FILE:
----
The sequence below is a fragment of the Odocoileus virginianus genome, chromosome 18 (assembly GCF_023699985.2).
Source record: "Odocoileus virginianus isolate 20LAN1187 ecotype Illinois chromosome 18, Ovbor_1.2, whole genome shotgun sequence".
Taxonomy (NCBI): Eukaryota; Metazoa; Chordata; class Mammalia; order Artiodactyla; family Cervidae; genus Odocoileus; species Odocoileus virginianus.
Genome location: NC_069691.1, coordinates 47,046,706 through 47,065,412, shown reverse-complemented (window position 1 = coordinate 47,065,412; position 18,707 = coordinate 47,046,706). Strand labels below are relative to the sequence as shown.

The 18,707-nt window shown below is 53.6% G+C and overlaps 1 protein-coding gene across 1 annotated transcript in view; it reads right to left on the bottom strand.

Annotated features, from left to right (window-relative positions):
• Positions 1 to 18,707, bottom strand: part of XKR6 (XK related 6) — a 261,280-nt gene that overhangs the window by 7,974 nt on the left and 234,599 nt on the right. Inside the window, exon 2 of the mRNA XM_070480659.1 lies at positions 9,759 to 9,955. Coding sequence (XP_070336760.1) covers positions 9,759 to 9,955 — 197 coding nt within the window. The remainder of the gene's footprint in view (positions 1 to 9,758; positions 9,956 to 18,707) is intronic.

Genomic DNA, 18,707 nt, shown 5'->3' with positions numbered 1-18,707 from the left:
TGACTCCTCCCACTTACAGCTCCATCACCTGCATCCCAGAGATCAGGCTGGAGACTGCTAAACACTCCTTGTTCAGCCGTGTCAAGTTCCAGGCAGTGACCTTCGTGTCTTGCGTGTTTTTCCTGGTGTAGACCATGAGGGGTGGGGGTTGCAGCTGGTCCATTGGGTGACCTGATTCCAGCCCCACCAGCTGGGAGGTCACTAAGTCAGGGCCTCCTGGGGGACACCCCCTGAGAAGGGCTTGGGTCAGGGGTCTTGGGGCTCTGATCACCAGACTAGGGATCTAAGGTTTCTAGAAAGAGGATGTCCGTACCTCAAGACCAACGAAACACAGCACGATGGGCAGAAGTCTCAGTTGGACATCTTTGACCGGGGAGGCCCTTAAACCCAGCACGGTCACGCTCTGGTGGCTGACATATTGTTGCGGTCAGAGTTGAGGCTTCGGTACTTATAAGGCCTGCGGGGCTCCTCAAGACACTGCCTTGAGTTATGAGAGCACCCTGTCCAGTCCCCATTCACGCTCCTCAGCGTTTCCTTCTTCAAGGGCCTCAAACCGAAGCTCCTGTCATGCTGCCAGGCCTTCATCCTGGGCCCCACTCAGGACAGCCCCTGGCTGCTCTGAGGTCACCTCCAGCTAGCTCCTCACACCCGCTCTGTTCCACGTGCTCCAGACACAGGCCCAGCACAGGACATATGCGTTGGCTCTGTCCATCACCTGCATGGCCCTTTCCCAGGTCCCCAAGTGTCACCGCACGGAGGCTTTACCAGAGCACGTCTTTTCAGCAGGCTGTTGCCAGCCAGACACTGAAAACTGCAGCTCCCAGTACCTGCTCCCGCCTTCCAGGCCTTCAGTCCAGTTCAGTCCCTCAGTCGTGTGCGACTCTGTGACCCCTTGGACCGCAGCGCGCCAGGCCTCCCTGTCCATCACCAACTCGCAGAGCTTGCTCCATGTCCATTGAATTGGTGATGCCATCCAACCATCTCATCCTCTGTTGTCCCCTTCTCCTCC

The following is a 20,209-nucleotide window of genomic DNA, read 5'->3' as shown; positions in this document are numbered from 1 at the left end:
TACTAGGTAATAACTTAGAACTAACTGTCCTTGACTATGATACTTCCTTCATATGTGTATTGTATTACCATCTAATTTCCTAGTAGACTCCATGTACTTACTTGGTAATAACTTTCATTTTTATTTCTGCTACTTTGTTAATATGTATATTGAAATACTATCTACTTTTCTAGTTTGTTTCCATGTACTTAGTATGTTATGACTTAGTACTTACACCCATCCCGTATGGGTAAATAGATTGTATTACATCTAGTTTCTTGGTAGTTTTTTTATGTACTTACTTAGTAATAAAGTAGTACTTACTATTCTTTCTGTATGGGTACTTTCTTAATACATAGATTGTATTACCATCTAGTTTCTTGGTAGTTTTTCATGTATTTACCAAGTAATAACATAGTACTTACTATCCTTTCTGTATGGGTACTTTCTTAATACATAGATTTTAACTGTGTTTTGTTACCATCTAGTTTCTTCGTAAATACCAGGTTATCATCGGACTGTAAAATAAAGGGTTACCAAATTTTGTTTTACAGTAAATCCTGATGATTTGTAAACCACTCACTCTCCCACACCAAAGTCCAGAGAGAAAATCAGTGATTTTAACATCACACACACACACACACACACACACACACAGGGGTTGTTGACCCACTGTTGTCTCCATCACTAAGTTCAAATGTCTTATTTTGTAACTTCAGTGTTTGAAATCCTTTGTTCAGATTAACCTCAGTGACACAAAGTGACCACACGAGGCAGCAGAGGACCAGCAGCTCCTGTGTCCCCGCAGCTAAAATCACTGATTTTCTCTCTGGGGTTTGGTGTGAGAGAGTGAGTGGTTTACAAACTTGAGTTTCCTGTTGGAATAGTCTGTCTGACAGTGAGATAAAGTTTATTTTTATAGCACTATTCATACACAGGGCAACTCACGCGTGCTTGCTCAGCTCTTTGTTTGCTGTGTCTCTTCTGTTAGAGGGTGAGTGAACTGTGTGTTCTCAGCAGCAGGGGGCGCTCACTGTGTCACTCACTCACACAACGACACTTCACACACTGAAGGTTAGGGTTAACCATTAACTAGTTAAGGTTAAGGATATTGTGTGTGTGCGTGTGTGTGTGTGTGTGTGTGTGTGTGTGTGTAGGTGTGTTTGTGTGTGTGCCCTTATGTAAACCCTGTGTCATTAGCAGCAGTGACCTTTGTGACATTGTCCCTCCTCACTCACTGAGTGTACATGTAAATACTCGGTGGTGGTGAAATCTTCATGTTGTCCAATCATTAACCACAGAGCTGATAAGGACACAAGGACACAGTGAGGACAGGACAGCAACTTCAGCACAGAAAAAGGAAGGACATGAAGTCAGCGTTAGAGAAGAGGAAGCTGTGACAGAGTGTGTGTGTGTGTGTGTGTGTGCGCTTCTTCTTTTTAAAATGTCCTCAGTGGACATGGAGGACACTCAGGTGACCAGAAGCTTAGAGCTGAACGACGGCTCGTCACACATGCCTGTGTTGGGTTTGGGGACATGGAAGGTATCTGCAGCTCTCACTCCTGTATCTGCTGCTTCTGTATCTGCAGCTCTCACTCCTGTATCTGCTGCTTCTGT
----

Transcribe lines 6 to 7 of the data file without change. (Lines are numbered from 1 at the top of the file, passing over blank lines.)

Annotated features, from left to right (window-relative positions):
• Positions 1 to 18,707, bottom strand: part of XKR6 (XK related 6) — a 261,280-nt gene that overhangs the window by 7,974 nt on the left and 234,599 nt on the right. Inside the window, exon 2 of the mRNA XM_070480659.1 lies at positions 9,759 to 9,955. Coding sequence (XP_070336760.1) covers positions 9,759 to 9,955 — 197 coding nt within the window. The remainder of the gene's footprint in view (positions 1 to 9,758; positions 9,956 to 18,707) is intronic.